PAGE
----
Mixed day for Engligh hopes

Mixed day for Engligh hopes

It was agony and ecstasy for two of England’s stars at golf’s richest event today.

The ecstasy belonged to Ian Poulter, whose seven-under-par 65 set the early pace and put him nine in front of Tiger Woods, struggling yet again.

The agony was Paul Casey’s. Out for more than two months after dislocating his shoulder snowboarding, he was struggling with it again, and after taking 42 to the turn withdrew on the next hole.

It not only ended his hopes of a first prize of well over £1million, but was a further blow to his chances of regaining his Ryder Cup place.

Poulter, runner-up to Swede Henrik Stenson three years ago, knocked two strokes off his previous best score on the course and described it as one of the top 10 rounds of his career.

Woods, on the other hand, put himself in danger of a second successive missed cut – something he has never suffered before – with a five-bogey 74.

He was not even in the top 100 and said: “Any kind of momentum that I would build I would shoot myself in the foot on the very next hole.

“For some reason it’s just been one of those weird deals. Out here [on tour] you have to take care of the par fives and I haven’t done a very good job of it lately.

“It was frustrating in the sense that my good shots ended up in bad spots and obviously my bad shots ended up in worse spots.

“In the last few months I’ve put together some good rounds and won a couple tournaments, so it’s there – I just need to continue doing it.”

It was a good morning for Padraig Harrington, round in 69, and shaping up to be an event better afternoon for Scot Martin Laird, who stood five under and joint fourth with five holes still remaining.

Rory McIlroy and Lee Westwood were two under early in the back nine, but Luke Donald, the other player battling for the world number one spot, was only one over playing alongside Westwood.

Poulter came to the long ninth “only” one under, but pitched to four feet there and began a run of four successive birdies.

The twice World Match Play champion – once in Arizona, then in Spain last year - hit his approach to six feet at the 10th, came out of sand to four feet on the next and converted an 18-foot putt at the 12th.

Another up and down from a bunker at the par five 16th took him alongside little-known American Blake Adams and a curling nine-foot putt at the dangerous 17th – the hole with a near-island green – gave him the outright lead.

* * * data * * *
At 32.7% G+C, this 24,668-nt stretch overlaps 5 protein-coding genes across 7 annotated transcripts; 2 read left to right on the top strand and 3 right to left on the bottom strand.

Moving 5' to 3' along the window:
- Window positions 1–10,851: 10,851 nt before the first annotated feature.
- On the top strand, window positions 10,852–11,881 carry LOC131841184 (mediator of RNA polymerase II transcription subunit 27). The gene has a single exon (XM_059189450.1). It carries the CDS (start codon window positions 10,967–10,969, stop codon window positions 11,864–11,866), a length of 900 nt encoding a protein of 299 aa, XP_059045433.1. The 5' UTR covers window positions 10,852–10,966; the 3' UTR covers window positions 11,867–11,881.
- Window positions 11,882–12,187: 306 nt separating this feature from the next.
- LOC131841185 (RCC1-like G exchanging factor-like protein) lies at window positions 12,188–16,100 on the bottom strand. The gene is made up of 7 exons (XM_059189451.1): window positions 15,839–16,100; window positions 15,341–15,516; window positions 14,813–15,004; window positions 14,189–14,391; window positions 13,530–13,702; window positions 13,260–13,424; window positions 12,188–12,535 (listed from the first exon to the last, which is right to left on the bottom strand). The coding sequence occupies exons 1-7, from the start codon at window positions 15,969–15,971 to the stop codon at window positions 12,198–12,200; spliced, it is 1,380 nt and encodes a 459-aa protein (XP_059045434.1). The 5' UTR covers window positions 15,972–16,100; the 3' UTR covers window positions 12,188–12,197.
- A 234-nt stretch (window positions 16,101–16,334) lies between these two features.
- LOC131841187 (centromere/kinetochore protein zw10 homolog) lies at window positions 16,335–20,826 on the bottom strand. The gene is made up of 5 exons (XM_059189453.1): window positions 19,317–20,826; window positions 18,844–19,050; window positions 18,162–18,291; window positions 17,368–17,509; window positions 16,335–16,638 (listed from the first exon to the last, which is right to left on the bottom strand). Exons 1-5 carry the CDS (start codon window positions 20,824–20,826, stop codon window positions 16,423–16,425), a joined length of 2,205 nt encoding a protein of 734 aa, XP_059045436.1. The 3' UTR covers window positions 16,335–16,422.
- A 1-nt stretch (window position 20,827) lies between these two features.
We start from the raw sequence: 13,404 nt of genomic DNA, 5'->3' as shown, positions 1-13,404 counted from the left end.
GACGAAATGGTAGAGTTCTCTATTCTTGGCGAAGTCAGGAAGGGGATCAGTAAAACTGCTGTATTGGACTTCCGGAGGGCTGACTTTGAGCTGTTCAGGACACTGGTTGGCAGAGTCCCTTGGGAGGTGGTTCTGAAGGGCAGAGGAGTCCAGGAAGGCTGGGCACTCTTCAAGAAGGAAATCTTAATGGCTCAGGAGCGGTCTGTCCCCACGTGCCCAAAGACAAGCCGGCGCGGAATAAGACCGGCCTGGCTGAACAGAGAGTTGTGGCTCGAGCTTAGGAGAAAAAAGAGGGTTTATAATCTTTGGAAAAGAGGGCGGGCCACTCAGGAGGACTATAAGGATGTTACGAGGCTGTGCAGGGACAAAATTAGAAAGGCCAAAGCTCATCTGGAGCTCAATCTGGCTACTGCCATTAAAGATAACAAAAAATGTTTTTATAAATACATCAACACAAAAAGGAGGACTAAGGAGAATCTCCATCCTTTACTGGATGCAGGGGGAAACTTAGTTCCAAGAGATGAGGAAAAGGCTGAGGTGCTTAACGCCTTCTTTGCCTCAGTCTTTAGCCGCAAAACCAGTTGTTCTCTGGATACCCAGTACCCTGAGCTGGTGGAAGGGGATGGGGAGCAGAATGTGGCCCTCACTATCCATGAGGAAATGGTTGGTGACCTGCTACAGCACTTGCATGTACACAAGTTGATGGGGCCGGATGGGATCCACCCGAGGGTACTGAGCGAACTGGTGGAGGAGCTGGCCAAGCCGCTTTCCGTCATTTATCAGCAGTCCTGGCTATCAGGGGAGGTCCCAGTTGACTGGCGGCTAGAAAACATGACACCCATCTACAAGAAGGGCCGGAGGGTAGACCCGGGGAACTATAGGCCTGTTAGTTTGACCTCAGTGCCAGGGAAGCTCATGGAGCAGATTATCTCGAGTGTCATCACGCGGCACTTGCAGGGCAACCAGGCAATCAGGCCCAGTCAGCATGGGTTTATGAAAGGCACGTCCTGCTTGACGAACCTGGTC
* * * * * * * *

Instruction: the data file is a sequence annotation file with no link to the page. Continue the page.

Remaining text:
“I played lovely,” said the Englishman, who will finally move into his new house in Florida this weekend. “I hit it really, really solid.”

He also had nine successive one-putts from the ninth to 17th.

“You have to hit the right shot at the right time – it’s a very, very difficult course and tests you to the highest.”

Woods played the course the other way round and set off with his first dropped shot, finding a greenside bunker and coming out way short.

He made a nine-footer on the short 13th and also made two on the 17th from 13th, but there were more bogeys on the 15th, 18th, first and third.

The 14-major winner had made his third birdie of the day on the second, but finishing with six pars in a row left him an awful lot of ground to make up.

Playing partner Rickie Fowler, who beat McIlroy in a play-off last week, shot 72, the same mark Phil Mickelson was on with seven to go and Graeme McDowell with six holes left.

Londoner Brian Davis, who eagled the 16th, was another on two under, but Justin Rose was three over and Simon Dyson four over.

At least they were still going. Argentina’s Angel Cabrera put three balls in the water on the near island green 17th, took a sextuple bogey nine and after signing for a 78 pulled out.

Casey was followed out by Dyson, who had a 76 and told organisers he would not be returning for the second round.

That was the same score he had last Sunday after taking a lead into the final day of the Spanish Open.

Westwood and McIlroy both bogeyed the short 13th, but Laird was up to joint second with little-known American Blake Adams when he birdied the fifth from the fairway bunker.

Laird chipped to within five feet of the flag on the long ninth and by holing the putt joined Poulter on 65.


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